As of 2015, Dawkins still lectures quite frequently around the world, maintains his Richard Dawkins Foundation for Reason and Science and has millions of followers between his Facebook and Twitter pages. In addition, a large collection of his work is currently being put together on a Wakelet.
Dawkins, Richard. Twitter. Twitter, n.d. Accessed 13 June 2015.
“Richard Clinton Dawkins.” World of Sociology. Gale, 2001. Biography in Context. Accessed 13 June 2015.
“Richard Dawkins – The Ultimate Collection.” Wakelet. N.p., n.d. Accessed 13 June 2015.
“Richard Dawkins Bio.” Richard Dawkins Foundation for Reason and Science. Richard Dawkins Foundation, n.d. Accessed 13 June 2015.
“Richard Dawkins Foundation for Reason and Science.” Facebook. Facebook, n.d. Accessed 13 June 2015.
Richard Dawkins Foundation for Reason and Science. Richard Dawkins Foundation, n.d. Accessed 13 June 2015.
About Zakir Naik
Dr. Zakir Naik is a Muslim preacher and international orator from India. He was born in Mumbai on October 18th, 1965 and studied medicine at Topiwala National Medical College and the University of Mumbai. He has a Bachelor of Medicine and Surgery (MBBS). In 1991 he turned away from practicing medicine to found the Islamic Research Foundation (IRF), a non-profit charitable trust in Mumbai, whose operations were closed down by the Indian government in November 2016. The IRF serves to promote dawah, or the proselytization of Islam. He has additionally founded the Islamic International School, which is managed by the IRF, and is the founder and president of the Islamic educational television network Peace TV.
As a speaker Naik has achieved recognition and awards within India as well as internationally. He was honored with the 2013 Islamic Personality of the Year Award presented in Dubai. He has additionally been recognized twice by Indian news publication Indian Express as one of the “100 Most Influential People in India” and four times by George Washington University’s “500 Most Influential Muslims in the World,” most recently in 2014.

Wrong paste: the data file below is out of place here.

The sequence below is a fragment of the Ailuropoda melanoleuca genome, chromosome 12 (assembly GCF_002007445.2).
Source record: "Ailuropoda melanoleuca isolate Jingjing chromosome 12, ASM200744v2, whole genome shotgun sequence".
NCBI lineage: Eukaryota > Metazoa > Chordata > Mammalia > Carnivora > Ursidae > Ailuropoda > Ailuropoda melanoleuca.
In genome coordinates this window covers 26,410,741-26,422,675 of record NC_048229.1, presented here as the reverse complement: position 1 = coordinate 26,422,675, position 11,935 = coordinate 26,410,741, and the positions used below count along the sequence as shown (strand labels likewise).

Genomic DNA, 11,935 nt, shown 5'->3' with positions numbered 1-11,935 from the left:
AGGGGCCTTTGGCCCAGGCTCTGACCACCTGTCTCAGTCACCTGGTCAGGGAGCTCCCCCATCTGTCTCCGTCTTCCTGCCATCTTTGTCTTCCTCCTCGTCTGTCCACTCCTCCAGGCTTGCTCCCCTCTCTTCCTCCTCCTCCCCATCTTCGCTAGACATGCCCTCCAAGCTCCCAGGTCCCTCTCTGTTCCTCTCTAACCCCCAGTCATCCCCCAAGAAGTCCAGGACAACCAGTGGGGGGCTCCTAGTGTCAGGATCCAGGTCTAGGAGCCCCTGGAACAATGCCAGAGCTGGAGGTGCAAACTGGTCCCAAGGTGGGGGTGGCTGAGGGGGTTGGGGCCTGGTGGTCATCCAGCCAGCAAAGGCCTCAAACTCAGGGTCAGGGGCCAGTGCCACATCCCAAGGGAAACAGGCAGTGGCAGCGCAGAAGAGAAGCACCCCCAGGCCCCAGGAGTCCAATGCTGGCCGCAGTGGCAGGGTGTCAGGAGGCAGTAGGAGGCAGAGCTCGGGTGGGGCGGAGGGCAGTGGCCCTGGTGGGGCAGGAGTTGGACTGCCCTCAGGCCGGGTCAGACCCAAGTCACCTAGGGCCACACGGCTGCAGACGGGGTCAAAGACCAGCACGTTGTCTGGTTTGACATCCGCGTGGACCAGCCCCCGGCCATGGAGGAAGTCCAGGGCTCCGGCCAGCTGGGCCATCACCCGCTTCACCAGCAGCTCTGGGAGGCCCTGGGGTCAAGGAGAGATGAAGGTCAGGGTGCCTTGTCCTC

Naik’s subject matter, style and platform have all contributed to his prominence as a fairly well-known and fairly controversial preacher. Naik promotes a strict, literalist version of Islam, and is famous as a preacher for extensively quoting from the Qurʾān. He has been called an exponent of the Salafi ideology, although he himself does not use this label as he rejects any form of Islamic sectarianism. He has maintained that the only absolute authority is the Qurʾān itself, and has made a name for himself with his Qurʾānic knowledge and memory.
Naik also holds the dubious distinction of being the speaker on science and Islam most commonly spoofed. One may occasionally find videos using his name in the title in an effort to draw viewers, even if he does not appear in the video.
In July 2016, Naik was linked to bombers in Dhaka, Bangladesh, and the Indian government began investigating him. The IRF in India has closed (including its web sites), and Naik has remained out of the country to avoid arrest. It has been reported that Naik has taken citizenship in Saudi Arabia. He continues to give lectures outside of India.
For a longer discussion of Naik, click here.
“Dr. Zakir Naik.” Islamic Research Foundation. Islamic Research Foundation, n.d. Accessed 18 Nov. 2014.
“King Salman grants Dr. Zakir Naik Saudi citizenship.” The Siasat Daily, 19 May 2017. Accessed 4 July 2017.
“Zakir Naik.” Wikipedia. Wikimedia Foundation, 16 Nov. 2014. Accessed 18 Nov. 2014.
Biswas, Shreya. “Who Is Zakir Naik? Were the Dhaka Attack Terrorists ‘Inspired by Him’?” India Today, 6 July 2016. Accessed 13 Sep. 2016.
Hassan, Rashid. “Ban on Peace TV Will Be Lifted Soon: Zakir Naik.” Arab News. Arab News, 6 July 2014. Accessed 18 Nov. 2014.